There used to be a time when people who liked the tea party movement and the local affiliate, the Racine Tea Party, showed up at City Hall with homemade signs and bad fashion, grumbling about taxes and big government while standing on public property (because they had personally murdered irony) and didn't quite get the joke.
We liked those schmucks. They seemed to enjoy getting their angry on and then heading over to the Perkins for some pie. We marveled at the mental flexibility it took to rail against health care and the supposed Socialist takeover just after making a quick stop at the Walgreens drive-thru to pick up their latest Lipitor script paid for by Medicare. (Perkins!)
They were real - if not a bit confused - white, dying, patriots living in a time where the landscape looked a whole lot browner and gayer. Their grandchildren didn't appear to care that some of the people on the TV were gay, they took Spanish in school (and not just for a family vacation in Cancun) and appeared openly bored when you tried to tell them how great the world used to be for white, heterosexual men and their faithful, church-going wives.
They just wanted their country back. Details would be provided later by Glenn Beck.
But something odd began to happen. The handmade signs disappeared and were replaced with sound systems and media celebrities. Great big, custom painted buses came to town with Jonah Goldberg and Joe the Plummer.
Pretty soon the Racine Tea Party wasn't just hawking small government - they were choosing sides. Hovde for Senate and Herman Cain for President before the primary was even decided. Putting up fake candidates in the recall. Swooning over Paul Ryan as if he never voted for the auto or bank bail-outs.
Our small town tea party organizers started showing up in the front row of the Vice Presidential debates, the sound stages got bigger and people cashed in on the payroll of Americans for Prosperity.
The Perkins crowd was confused - but surely this must be a sign of their success. The moral correctness of their fight had reaped the whirlwind of righteousness and materialized as rented halls, microphones and divinely prepaid airplane tickets and hotel rooms, right?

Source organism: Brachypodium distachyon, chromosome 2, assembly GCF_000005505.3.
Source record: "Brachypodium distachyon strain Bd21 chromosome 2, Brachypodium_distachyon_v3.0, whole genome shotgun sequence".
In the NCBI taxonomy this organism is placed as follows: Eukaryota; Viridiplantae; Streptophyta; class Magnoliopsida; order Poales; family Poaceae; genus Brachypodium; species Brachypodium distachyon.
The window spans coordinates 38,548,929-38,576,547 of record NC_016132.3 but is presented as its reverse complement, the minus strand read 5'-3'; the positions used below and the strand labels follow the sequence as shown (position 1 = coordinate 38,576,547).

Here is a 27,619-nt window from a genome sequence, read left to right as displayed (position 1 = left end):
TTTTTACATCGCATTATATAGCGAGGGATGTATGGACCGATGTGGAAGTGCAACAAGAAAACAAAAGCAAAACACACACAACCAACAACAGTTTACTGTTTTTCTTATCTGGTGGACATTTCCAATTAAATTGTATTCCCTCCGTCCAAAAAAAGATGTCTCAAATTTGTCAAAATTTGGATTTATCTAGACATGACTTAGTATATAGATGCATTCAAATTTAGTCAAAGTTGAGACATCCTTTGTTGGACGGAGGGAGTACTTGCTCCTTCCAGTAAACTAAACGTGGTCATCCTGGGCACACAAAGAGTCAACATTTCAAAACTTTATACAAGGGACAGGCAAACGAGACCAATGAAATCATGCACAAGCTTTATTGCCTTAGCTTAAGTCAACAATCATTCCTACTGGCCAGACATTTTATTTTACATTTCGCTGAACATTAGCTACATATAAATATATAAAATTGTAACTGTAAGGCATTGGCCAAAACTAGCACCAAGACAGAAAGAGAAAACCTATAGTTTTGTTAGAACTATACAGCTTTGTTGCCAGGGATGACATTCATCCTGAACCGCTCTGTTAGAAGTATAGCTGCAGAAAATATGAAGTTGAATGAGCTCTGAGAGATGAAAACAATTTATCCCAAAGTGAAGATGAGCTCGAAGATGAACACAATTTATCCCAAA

No, of course not. Americans for Prosperity was paying the bills.
People love to demonize the Koch brothers as the evil center of all conservative activities - but in the case of AFP in Wisconsin, it is actually true. They fund it along with good friends and billionaires from the Bradley Foundation.
So while AFP was busy running ads and paying the bills - they were also running into problems. They had millions of dollars, but only half of those millions could be used on direct political action. They needed to diversify.
With the upcoming recall elections in June of 2012, the Racine Tea Party formed itself a Political Action Committee. A PAC can spend directly on events without having to worry. All they needed to do was file the forms and get the cash. AFP couldn't give the cash directly to the Racine Tea Party PAC - but they could get their friends to do it for them.
In less than 2 weeks, the Racine Tea Party PAC raised over $20,000. Pretty good for a group with no organized political experience. Turns out they didn't even need the old gang from Perkins either - they had made some new friends with very deep pockets and interesting public profiles.
- Fred Young kicked in $2,500. Young is a millionaire who sold his father's Racine corporation and outsourced hundreds of jobs in the area. Young is a regular Koch Summit attendee. He and his wife have given over $100,000 to GOP candidates in Wisconsin alone. Young serves on the Koch run board of both the CATO institute and Reason Foundation.
- David Lynch kicked in $1,000. A little cheap for the Burlington native who owns the Lynch family dealerships. But Lynch is no slacker - he's given nearly $60,000 to GOP candidates in Wisconsin over the years.